The airport makes its money from aeronautical services (51% of revenue), retail operations (23% of revenue), property/car rental (15% of revenue) and parking/ground transport (11% of revenue). From these strong cash flows comes a robust distribution yield of 5.6%, but it is unfranked. The company is heavily debt-funded, with more than $8 billion of interest-bearing liabilities – more than half of its market capitalisation. SYD is a highly defensive asset that generates large cash flows: net operating income rose by 17% to $787.3 million in 2017. Analysts expect SYD’s distribution yield to push to 6.1% in 2019, and on consensus target price expectation there is scope for about 5.2% of capital growth.
2. Qantas (QAN)
Market capitalisation: $10.4 billion
FY18 forecast yield: 2.4%, unfranked
Five-year total return: 32.12% a year
Analysts’ consensus target price: $6.90
The nation’s flag carrier has been spectacularly turned around since its $2.8 billion loss in 2014. In FY17, Qantas earned underlying pre-tax profit of $1.53 billion – the largest in its history, and issued guidance for a better-than-expected annual underlying pre-tax profit of between $1.35 billion and $1.4 billion in FY18, on the back of the strength of its domestic operations.
In the first half of the current financial year, Qantas reported a net profit of $607 million, up 18%, on a revenue rise of 6%, to $8.7 billion. Budget subsidiary Jetstar reported record half-year underlying earnings of $318 million, up 15.6% on the back of improved domestic demand and capacity management. But profit fell 5.5% in its international business, despite a 7% increase in revenue, as higher fuel costs and increased competition from other airlines hit its bottom line. Qantas has told the market to expect underlying pre-tax profit of between $1.35 billion and $1.4 billion in FY18.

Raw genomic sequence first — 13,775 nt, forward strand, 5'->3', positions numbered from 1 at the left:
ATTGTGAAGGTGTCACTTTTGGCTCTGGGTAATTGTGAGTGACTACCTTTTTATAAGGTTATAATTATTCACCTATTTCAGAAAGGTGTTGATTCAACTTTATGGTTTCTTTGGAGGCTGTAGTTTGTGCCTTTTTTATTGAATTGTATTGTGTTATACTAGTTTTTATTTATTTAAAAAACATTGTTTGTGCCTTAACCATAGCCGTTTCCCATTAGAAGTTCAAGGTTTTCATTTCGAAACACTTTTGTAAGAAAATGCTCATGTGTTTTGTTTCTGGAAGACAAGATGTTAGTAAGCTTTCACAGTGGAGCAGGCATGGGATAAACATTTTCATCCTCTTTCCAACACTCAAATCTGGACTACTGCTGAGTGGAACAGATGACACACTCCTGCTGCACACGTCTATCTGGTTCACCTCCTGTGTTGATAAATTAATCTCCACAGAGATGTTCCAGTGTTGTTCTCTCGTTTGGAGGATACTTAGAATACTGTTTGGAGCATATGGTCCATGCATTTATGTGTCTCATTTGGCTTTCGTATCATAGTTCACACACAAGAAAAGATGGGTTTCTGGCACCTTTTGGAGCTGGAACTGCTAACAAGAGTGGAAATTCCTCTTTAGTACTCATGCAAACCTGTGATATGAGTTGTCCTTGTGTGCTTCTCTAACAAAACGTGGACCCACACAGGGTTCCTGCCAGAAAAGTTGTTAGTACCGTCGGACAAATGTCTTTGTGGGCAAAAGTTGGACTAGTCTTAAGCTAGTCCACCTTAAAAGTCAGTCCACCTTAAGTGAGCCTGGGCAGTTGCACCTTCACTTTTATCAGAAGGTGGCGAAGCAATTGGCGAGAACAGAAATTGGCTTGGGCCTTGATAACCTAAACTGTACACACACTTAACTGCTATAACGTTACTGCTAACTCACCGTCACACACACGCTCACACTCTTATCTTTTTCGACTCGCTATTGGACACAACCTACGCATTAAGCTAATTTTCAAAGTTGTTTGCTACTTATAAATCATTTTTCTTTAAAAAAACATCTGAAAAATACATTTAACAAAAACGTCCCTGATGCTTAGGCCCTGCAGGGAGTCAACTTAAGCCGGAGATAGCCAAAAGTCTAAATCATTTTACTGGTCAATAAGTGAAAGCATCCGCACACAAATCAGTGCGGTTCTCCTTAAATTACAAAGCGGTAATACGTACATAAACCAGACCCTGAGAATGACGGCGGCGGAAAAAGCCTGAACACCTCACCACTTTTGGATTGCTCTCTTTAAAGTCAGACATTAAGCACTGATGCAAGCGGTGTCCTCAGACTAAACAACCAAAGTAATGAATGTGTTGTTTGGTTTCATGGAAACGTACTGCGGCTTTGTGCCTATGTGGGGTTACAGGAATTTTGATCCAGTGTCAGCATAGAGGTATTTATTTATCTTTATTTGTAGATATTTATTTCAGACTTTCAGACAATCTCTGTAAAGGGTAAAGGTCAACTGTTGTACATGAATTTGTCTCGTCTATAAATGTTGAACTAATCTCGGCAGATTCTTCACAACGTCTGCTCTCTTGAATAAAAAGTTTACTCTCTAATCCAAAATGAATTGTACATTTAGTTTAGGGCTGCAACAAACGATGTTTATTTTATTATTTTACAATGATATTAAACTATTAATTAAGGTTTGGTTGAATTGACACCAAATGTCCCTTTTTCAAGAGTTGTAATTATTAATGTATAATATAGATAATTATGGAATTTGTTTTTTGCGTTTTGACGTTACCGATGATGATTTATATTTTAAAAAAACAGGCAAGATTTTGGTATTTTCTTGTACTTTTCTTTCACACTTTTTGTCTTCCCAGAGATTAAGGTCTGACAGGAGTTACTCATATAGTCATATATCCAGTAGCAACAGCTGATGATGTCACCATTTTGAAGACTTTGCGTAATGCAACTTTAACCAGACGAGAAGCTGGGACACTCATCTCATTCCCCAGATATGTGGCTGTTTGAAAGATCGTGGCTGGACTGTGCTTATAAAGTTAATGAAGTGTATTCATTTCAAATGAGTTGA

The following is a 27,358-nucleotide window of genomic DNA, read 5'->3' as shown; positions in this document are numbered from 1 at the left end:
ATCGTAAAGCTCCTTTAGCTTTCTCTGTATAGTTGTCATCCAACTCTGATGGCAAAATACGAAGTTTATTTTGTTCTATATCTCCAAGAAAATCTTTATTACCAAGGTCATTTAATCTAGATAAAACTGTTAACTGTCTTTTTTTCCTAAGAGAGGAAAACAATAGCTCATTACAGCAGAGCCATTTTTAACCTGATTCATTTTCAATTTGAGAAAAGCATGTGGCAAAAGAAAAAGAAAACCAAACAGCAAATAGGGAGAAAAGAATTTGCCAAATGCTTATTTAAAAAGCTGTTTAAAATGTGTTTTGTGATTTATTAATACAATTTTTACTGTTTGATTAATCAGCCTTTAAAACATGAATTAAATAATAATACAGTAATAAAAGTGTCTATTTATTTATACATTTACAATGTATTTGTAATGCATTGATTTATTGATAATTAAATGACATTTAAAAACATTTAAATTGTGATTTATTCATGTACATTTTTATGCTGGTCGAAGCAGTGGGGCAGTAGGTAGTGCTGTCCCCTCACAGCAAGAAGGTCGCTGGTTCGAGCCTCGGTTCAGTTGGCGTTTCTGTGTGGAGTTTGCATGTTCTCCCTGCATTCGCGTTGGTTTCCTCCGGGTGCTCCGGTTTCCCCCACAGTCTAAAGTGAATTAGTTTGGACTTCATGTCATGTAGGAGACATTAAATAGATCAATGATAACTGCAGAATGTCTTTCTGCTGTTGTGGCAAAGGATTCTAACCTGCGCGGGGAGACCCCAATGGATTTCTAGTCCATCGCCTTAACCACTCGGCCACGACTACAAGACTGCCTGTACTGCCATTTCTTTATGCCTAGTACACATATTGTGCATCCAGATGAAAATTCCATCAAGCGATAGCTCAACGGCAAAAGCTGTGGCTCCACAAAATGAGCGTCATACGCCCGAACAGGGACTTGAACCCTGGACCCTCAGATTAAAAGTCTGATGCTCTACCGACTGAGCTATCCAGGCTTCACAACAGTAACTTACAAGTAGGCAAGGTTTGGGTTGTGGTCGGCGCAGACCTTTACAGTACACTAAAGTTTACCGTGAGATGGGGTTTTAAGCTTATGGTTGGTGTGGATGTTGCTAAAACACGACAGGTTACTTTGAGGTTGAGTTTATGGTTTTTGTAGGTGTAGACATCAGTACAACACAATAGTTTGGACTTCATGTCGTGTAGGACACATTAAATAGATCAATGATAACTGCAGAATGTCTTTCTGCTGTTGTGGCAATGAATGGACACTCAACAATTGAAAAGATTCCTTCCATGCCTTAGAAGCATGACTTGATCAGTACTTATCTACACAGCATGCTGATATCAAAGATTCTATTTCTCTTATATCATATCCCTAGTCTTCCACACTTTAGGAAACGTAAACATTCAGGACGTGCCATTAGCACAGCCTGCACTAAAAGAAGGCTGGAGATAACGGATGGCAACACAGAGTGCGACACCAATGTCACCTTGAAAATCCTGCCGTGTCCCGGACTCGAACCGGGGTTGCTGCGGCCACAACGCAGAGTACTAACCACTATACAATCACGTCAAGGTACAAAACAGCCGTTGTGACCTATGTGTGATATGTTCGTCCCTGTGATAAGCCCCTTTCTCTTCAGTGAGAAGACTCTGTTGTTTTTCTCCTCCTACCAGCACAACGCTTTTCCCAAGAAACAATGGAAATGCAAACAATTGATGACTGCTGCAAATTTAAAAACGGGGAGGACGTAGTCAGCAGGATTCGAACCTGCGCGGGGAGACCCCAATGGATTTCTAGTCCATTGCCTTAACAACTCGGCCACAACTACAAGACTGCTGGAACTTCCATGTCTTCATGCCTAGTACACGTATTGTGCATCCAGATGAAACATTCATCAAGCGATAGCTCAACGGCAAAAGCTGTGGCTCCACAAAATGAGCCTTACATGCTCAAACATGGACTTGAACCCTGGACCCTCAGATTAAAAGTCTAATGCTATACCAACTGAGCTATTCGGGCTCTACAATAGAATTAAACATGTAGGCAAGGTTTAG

Qantas is not a great dividend payer, but has spent more than $1.6 billion on share buybacks since 2016, including a $378 million buyback announced in the interim result, to be conducted in the second half. Analysts see the stock as having plenty of attraction on potential capital gain grounds.
3. Event Hospitality & Entertainment (EVT)
Market capitalisation: $2.1 billion
Consensus estimated FY18 yield: 4.1%, fully franked
Five-year total return: 15.5% a year
Analysts’ consensus price target: $15.71
With hotel group Mantra Group (MTR) looking poised to be taken off the stock exchange through a takeover bid by French hotels giant Accor, the hotels business owned by Event Hospitality & Entertainment (the former Amalgamated Holdings) will be the focus of much greater investor interest as an exposure to tourism. The hotels business – conducted mainly through Rydges and more upmarket QT Hotel brands – was certainly the highlight of EVT’s recent half-year result, with revenue up 14% to $172.2 million and profit jumping 48.5% to $36.4 million. QT notched a very impressive 15% rise in revenue per available room.